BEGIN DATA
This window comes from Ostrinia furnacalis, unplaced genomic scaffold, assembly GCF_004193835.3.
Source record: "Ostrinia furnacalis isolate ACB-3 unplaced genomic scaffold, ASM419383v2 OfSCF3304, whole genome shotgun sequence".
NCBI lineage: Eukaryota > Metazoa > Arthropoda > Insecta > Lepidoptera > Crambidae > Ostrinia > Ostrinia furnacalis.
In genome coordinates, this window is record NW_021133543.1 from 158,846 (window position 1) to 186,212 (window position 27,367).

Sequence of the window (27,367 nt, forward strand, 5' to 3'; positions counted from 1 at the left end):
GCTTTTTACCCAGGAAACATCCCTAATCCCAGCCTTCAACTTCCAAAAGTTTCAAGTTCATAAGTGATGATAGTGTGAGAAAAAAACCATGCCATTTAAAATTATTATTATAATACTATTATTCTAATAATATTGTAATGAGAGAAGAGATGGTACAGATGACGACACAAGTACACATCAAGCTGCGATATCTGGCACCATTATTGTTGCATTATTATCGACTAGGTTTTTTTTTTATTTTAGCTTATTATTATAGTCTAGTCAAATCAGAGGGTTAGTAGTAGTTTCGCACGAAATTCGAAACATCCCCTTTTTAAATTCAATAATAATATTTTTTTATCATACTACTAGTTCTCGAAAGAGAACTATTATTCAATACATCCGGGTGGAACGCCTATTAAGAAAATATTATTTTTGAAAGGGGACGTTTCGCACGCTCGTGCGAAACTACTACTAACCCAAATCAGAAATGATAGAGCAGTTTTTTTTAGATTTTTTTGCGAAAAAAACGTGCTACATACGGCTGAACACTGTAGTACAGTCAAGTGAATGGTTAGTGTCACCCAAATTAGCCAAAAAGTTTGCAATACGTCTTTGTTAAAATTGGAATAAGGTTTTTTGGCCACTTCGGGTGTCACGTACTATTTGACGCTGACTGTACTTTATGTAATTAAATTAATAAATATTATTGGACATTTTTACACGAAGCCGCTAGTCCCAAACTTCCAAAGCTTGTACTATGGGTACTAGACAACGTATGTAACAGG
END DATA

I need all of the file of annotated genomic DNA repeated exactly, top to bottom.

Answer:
This window comes from Ostrinia furnacalis, unplaced genomic scaffold, assembly GCF_004193835.3.
Source record: "Ostrinia furnacalis isolate ACB-3 unplaced genomic scaffold, ASM419383v2 OfSCF3304, whole genome shotgun sequence".
NCBI lineage: Eukaryota > Metazoa > Arthropoda > Insecta > Lepidoptera > Crambidae > Ostrinia > Ostrinia furnacalis.
In genome coordinates, this window is record NW_021133543.1 from 158,846 (window position 1) to 186,212 (window position 27,367).

Sequence of the window (27,367 nt, forward strand, 5' to 3'; positions counted from 1 at the left end):
GCTTTTTACCCAGGAAACATCCCTAATCCCAGCCTTCAACTTCCAAAAGTTTCAAGTTCATAAGTGATGATAGTGTGAGAAAAAAACCATGCCATTTAAAATTATTATTATAATACTATTATTCTAATAATATTGTAATGAGAGAAGAGATGGTACAGATGACGACACAAGTACACATCAAGCTGCGATATCTGGCACCATTATTGTTGCATTATTATCGACTAGGTTTTTTTTTTATTTTAGCTTATTATTATAGTCTAGTCAAATCAGAGGGTTAGTAGTAGTTTCGCACGAAATTCGAAACATCCCCTTTTTAAATTCAATAATAATATTTTTTTATCATACTACTAGTTCTCGAAAGAGAACTATTATTCAATACATCCGGGTGGAACGCCTATTAAGAAAATATTATTTTTGAAAGGGGACGTTTCGCACGCTCGTGCGAAACTACTACTAACCCAAATCAGAAATGATAGAGCAGTTTTTTTTAGATTTTTTTGCGAAAAAAACGTGCTACATACGGCTGAACACTGTAGTACAGTCAAGTGAATGGTTAGTGTCACCCAAATTAGCCAAAAAGTTTGCAATACGTCTTTGTTAAAATTGGAATAAGGTTTTTTGGCCACTTCGGGTGTCACGTACTATTTGACGCTGACTGTACTTTATGTAATTAAATTAATAAATATTATTGGACATTTTTACACGAAGCCGCTAGTCCCAAACTTCCAAAGCTTGTACTATGGGTACTAGACAACGTATGTAACAGG